Aqueous workup then gives aniline.

Silyl hydrides can even take up the reduction of robust molecules such as carbon dioxide (to methane) [11]:

Carbon dioxide reduction

Although it takes a very complex catalyst system.

Hydrosilylation

Silyl hydrides react with various unsaturated substrates such as alkenes, alkynes, imines, carbonyls and oximes to new organosilicon compounds in hydrosilylation. In the reaction of triphenylsilyl hydride with phenylacetylene the reaction product is a trans or cis or the geminal vinyl silane, for example [12]:

Hydrosilylation with Triphenylsilyl hydride

In the related silylmetalation, a metal replaces the hydrogen atom.

Silenes

Organosilicon compounds, unlike their carbon counterparts, do not have a rich double bond chemistry due to the large difference in electronegativity [13]. Existing compounds with silene Si=C bonds (also known as alkylidenesilanes) are laboratory curiosities such as the silicon benzene analogue silabenzene. In 1967, Gusel'nikov and Flowers provided the first evidence for silenes from pyrolysis of dimethylsilacyclobutane [14]. The first stable (kinetically shielded) silene was reported in 1981 by Brook [15]


Silenes Gusel'nikov 1967 Brook 1981

Disilenes have Si=Si double bonds and disilynes are silicon analogues of an alkyne. The first Silyne (with a silicon to carbon triple bond) was reported in 2010 [16]

Siloles

Chemical structure of silole

Siloles, also called silacyclopentadienes, are members of a larger class of compounds called metalloles, are the silicon analogs of pyrroles and are of current academic interest due to their electroluminescence and other electronic properties.[17] [18] Siloles are efficient in electron transport. They owe their low lying LUMO to a favorable interaction between the antibonding sigma silicon orbital with a antibonding pi orbital of the butadiene fragment.

Hypercoordinated silicon

Unlike carbon, silicon compounds can be coordinated to five atoms as well in a group of compounds ranging from so-called silatranes, such as Phenylsilatrane, to a uniquely stable pentaorganosilicate [19]:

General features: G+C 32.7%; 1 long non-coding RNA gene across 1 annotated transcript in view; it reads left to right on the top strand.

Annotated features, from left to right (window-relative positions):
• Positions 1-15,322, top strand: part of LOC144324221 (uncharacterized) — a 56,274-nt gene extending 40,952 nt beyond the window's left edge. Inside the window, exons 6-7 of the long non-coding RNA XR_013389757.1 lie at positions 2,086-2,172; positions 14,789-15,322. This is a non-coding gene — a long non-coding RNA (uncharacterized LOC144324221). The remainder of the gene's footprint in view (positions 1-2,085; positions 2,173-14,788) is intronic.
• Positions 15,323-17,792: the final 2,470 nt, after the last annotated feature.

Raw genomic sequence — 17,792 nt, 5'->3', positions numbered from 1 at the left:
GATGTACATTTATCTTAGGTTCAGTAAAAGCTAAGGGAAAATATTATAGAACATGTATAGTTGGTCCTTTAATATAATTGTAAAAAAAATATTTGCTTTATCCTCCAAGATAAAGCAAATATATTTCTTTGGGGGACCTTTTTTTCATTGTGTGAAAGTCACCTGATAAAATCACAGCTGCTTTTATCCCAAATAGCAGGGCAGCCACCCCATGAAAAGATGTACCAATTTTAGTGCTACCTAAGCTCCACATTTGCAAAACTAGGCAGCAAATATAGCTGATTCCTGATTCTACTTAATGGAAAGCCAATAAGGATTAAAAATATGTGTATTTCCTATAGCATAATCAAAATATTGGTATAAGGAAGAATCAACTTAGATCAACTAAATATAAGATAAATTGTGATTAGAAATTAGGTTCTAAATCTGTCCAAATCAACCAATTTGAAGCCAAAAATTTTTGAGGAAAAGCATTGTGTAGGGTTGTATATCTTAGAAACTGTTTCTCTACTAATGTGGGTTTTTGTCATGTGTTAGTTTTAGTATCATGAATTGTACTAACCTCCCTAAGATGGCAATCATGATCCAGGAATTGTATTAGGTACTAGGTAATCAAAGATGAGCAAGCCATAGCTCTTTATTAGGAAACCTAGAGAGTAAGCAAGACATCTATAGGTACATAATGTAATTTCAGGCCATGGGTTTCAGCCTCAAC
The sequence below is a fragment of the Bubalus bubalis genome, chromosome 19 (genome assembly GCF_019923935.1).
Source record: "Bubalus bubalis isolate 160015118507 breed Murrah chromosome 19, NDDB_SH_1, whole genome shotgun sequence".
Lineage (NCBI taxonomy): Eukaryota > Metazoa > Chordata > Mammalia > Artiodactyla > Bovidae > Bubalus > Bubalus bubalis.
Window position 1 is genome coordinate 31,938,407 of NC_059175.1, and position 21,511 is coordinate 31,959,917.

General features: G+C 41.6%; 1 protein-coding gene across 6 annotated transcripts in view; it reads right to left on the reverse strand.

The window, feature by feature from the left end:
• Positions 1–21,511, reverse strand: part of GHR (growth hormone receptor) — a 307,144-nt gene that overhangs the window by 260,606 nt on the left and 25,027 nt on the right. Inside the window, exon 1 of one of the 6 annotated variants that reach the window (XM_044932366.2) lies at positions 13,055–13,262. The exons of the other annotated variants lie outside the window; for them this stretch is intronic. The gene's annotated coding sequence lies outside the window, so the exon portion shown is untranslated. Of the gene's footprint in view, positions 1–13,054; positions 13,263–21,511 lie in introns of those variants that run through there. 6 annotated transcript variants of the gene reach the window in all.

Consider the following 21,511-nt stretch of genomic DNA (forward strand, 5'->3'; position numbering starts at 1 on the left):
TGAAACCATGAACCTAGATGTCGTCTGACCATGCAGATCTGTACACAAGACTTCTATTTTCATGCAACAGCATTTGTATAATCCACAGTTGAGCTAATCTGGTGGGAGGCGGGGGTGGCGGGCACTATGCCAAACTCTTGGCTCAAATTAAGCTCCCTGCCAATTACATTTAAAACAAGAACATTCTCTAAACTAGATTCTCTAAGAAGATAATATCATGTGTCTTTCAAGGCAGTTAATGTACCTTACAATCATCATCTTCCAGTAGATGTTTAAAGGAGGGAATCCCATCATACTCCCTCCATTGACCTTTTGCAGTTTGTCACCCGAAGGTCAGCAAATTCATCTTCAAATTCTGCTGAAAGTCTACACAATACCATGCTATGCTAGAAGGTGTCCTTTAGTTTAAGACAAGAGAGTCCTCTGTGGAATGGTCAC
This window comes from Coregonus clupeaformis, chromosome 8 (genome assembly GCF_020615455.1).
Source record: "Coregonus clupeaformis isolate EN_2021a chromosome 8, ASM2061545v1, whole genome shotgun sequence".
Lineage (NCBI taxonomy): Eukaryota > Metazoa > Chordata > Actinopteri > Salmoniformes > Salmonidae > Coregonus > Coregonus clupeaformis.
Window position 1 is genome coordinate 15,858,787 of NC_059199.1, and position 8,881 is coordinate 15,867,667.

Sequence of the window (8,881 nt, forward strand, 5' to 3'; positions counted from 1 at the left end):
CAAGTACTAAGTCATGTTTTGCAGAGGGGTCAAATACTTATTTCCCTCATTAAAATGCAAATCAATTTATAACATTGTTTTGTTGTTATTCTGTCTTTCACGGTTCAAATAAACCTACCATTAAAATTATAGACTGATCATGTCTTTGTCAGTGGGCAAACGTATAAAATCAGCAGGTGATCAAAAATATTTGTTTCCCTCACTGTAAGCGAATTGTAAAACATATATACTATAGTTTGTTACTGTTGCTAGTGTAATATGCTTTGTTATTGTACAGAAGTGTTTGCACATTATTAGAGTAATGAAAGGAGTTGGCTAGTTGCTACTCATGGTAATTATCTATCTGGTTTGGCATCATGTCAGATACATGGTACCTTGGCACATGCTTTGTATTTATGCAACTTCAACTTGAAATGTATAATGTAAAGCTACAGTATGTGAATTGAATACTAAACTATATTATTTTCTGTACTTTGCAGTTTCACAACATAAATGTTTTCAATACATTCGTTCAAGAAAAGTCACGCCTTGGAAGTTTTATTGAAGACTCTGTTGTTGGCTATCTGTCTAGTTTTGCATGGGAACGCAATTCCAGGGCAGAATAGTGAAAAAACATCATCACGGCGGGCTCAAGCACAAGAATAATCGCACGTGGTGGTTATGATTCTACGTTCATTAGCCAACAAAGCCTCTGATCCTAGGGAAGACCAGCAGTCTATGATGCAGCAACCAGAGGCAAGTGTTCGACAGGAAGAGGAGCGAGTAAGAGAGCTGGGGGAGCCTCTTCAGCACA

Pentaorganosilicate

See also

CH He
CLi CBe CB CC CN CO CF Ne
CNa CMg CAl CSi CP CS CCl CAr
CK CCa CSc CTi CV CCr CMn CFe CCo CNi CCu CZn CGa CGe CAs CSe CBr CKr
CRb CSr CY CZr CNb CMo CTc CRu CRh CPd CAg CCd CIn CSn CSb CTe CI CXe
CCs CBa CHf CTa CW CRe COs CIr CPt CAu CHg CTl CPb CBi CPo CAt Rn
Fr Ra Rf Db Sg Bh Hs Mt Ds Rg Cn Uut Uuq Uup Uuh Uus Uuo
CLa CCe CPr CNd CPm CSm CEu CGd CTb CDy CHo CEr CTm CYb CLu
Ac Th Pa CU Np Pu Am Cm Bk Cf Es Fm Md No Lr
Chemical bonds to carbon
Core organic chemistry Many uses in chemistry
Academic research, but no widespread use Bond unknown / not assessed

References

  1. ^ Silicon in Organic Synthesis Colvin, E. Butterworth: London 1981
  2. ^ Organosilicon Chemistry S. Pawlenko Walter de Gruyter New York 1986
  3. ^ Stephen D. Kinrade, Ashley-M. E. Gillson and Christopher T. G. Knight (2002), Silicon-29 NMR evidence of a transient hexavalent silicon complex in the diatom Navicula pelliculosa. J. Chem. Soc., Dalton Trans., 307 - 309, DOI: 10.1039/b105379p
  4. ^ Handbook of Chemistry and Physics, 81st Edition CRC Press ISBN 0-8493-0481-4
  5. ^ Mechanistic insight into copper-catalysed allylic substitutions with bis(triorganosilyl) zincs. Enantiospecific preparation of -chiral silanes Eric S. Schmidtmann and Martin Oestreich Chem. Commun., 2006, 3643 - 3645, doi:10.1039/b606589a
  6. ^ By isotopic desymmetrisation on the substrate (replacing hydrogen by deuterium) it can be demonstrated that the reaction proceeds not through the symmetrical π-allyl intermediate 5 which would give an equal mixture of 3a and 3b but through the Π-δ intermediate 4 resulting in 3a only, through an oxidative addition / reductive elimination step
  7. ^ The Sila-Explosives Si(CH2N3)4 and Si(CH2ONO2)4: Silicon Analogues of the Common Explosives Pentaerythrityl Tetraazide, C(CH2N3)4, and Pentaerythritol Tetranitrate, C(CH2ONO2)4 Thomas M. Klapötke, Burkhard Krumm, Rainer Ilg, Dennis Troegel, and Reinhold Tacke J. Am. Chem. Soc.; 2007; ASAP Web Release Date: 04-May-2007; (Article) doi:10.1021/ja071299p
  8. ^ Sila-Explosives Offer A Better Bang Stephen K. Ritter Chemical & Engineering News May 7 2007Link
  9. ^ Preparation of Triethylsilicon Halides E. A. Flood J. Am. Chem. Soc.; 1933; 55(4) pp 1735 - 1736; doi:10.1021/ja01331a504
  10. ^ Radical Reduction of Aromatic Azides to Amines with Triethylsilane Luisa Benati, Giorgio Bencivenni, Rino Leardini, Matteo Minozzi, Daniele Nanni, Rosanna Scialpi, Piero Spagnolo, and Giuseppe Zanardi Elumalai Palani., ''J. Org. Chem''.; 2006; 71(15) pp 5822 - 5825; (Note) doi:10.1021/jo060824k